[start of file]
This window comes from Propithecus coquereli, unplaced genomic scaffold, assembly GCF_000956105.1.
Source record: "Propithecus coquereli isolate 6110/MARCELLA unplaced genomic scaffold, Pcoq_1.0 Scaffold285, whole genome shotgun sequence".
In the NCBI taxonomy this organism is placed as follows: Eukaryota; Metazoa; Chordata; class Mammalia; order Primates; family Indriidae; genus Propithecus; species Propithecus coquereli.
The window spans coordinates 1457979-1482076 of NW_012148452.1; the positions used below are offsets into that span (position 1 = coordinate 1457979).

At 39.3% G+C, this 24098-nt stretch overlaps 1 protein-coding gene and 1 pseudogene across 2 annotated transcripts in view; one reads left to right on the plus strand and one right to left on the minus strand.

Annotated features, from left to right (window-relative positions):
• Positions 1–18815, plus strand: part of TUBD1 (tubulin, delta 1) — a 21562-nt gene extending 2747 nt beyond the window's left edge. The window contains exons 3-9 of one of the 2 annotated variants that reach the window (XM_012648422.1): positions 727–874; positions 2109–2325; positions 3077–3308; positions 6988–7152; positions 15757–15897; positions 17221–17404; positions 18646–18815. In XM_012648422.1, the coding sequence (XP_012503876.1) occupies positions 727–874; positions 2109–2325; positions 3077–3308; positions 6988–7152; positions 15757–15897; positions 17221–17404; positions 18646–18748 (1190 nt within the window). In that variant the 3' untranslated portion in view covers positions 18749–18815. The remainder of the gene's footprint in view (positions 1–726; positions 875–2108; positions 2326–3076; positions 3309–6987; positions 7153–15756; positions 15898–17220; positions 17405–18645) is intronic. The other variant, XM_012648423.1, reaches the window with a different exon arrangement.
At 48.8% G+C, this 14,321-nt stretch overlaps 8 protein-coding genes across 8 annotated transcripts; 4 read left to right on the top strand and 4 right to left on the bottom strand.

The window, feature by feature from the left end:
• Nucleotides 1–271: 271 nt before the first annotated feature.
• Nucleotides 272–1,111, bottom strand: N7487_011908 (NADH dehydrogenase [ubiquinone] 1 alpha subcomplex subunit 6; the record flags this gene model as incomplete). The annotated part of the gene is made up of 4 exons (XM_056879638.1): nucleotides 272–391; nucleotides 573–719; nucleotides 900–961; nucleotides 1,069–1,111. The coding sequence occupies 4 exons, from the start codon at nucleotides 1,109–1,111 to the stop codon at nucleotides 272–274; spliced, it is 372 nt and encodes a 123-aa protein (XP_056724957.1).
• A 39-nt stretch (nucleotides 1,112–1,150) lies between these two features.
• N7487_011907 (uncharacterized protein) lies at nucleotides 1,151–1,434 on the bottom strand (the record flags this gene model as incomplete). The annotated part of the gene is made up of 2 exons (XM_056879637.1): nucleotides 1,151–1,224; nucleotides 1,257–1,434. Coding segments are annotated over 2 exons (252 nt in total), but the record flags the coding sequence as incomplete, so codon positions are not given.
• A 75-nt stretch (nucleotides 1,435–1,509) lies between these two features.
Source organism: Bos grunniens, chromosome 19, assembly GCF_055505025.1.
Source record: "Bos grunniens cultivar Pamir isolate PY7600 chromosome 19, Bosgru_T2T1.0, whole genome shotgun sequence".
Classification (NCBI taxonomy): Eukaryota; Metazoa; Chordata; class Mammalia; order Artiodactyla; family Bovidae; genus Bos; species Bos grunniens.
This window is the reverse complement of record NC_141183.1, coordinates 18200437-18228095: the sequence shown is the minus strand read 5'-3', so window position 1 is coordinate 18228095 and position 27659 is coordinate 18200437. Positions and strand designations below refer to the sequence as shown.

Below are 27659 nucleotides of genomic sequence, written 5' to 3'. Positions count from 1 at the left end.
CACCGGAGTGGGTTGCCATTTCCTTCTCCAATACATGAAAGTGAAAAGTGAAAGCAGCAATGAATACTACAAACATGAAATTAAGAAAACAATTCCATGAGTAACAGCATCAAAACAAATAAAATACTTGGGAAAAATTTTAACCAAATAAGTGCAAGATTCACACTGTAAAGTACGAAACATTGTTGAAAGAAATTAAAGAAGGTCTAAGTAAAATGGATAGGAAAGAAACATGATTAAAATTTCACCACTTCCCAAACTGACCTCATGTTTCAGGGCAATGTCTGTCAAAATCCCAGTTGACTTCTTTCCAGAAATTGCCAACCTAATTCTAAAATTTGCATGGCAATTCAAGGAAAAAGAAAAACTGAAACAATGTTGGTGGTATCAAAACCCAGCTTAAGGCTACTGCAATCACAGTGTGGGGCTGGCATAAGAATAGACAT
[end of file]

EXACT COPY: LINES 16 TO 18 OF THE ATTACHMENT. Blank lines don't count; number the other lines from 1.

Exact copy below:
Source record: "Bos grunniens cultivar Pamir isolate PY7600 chromosome 19, Bosgru_T2T1.0, whole genome shotgun sequence".
Classification (NCBI taxonomy): Eukaryota; Metazoa; Chordata; class Mammalia; order Artiodactyla; family Bovidae; genus Bos; species Bos grunniens.
This window is the reverse complement of record NC_141183.1, coordinates 18200437-18228095: the sequence shown is the minus strand read 5'-3', so window position 1 is coordinate 18228095 and position 27659 is coordinate 18200437. Positions and strand designations below refer to the sequence as shown.